- Share this article on Facebook
- Share this article on Twitter
- Share this article on Email
- Show additional share options
- Share this article on Print
- Share this article on Comment
- Share this article on Whatsapp
- Share this article on Linkedin
- Share this article on Reddit
- Share this article on Pinit
- Share this article on Tumblr
[Warning: Spoilers ahead for Sunday’s Game of Thrones season finale, “The Children”]
It didn’t seem possible, but Game of Thrones has unleashed an episode that may rival The Red Wedding as among its most talked about ever.
Showrunners David Benioff and D.B. Weiss say they’ve been thinking about this episode since the series began, and knew one of its key moments — in which Tyrion murders Shae — would be “emotionally much different than in the book,” as Shae never loved Tyrion in George R.R. Martin‘s novels.
“We knew our Shae would diverge from book Shae the moment we saw Sibel Kekilli audition,” Benioff tells The Hollywood Reporter. “Sibel brought such life and intelligence to the part; her intensity inspired us to make the character more complex. Our Shae loves Tyrion, and Tyrion loves her. For us the tragedy is watching these two people trying to kill each other when they love one another.”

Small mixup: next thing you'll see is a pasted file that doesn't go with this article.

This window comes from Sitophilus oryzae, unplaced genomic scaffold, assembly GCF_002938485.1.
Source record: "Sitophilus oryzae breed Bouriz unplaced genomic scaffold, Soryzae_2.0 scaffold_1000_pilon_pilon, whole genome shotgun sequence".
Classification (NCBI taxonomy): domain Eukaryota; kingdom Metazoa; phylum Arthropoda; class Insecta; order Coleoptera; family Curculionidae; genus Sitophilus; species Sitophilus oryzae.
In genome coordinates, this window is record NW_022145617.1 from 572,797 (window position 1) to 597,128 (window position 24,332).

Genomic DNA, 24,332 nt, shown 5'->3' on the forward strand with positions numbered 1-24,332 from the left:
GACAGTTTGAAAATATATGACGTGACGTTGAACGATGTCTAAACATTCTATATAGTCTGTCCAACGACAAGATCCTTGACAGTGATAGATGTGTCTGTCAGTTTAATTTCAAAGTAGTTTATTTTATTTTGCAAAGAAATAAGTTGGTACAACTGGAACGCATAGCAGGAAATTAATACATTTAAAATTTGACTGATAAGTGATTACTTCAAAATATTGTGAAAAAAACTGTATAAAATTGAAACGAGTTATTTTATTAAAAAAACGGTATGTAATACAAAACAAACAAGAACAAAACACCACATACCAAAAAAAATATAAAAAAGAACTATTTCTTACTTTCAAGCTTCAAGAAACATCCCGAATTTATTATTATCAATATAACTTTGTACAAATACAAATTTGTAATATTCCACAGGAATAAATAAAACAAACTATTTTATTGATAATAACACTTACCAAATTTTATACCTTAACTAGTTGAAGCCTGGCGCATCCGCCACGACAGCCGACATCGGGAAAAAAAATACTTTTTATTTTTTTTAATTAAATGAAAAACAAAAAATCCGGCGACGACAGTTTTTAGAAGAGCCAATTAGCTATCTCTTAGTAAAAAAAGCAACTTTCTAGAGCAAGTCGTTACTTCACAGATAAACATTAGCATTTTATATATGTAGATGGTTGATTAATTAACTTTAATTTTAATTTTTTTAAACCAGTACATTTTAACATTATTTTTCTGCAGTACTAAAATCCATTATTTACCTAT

Here the showrunners talk Tyrion’s motivations (“He was mad as hell”), the finale’s other big challenges and season-five jitters.
Director Alex Graves has called the finale the show’s biggest episode ever. What were you most worried about getting right for the finale?
David Benioff: If we’re being honest, we worry about everything. Do you know how many anti-anxiety pills we chew every night?
A long time ago the wonderful writer Ann Patchett was my teacher in graduate school. She said a good story has to have some orange juice concentrate and some water: too much of the former and it tastes disgusting; too much of the latter and it’s watery. That was an important lesson and one we’ve tried to follow in this series. Some of our favorite scenes on the show are the quiet ones with two characters talking. But “The Children” is concentrated. From Stannis’ surprise attack to the battle with the Wights to the Brienne/Hound fight to Tyrion’s escape and the ensuing violence — on this one we just said, “F— the water.”
I hope Ann Patchett liked it, but I’d bet a million dollars she doesn’t watch the show.
D.B. Weiss: In past seasons, our final episodes have often been clean-up — exciting in their own right, but primarily concerned with addressing the aftermath of the momentous events of the episode before. This isn’t one of those. The finale of the fourth season is more blow-up than clean-up. In real life, blowing things up is usually a lot easier than cleaning them up, but on TV it’s a lot more difficult.
Since Peter is so beloved as Tyrion — perhaps even more so than the character is in the books — it must have been difficult to work up to the murders. What kind of story preparation throughout the season (or earlier) did you have to weave in so that moment would work?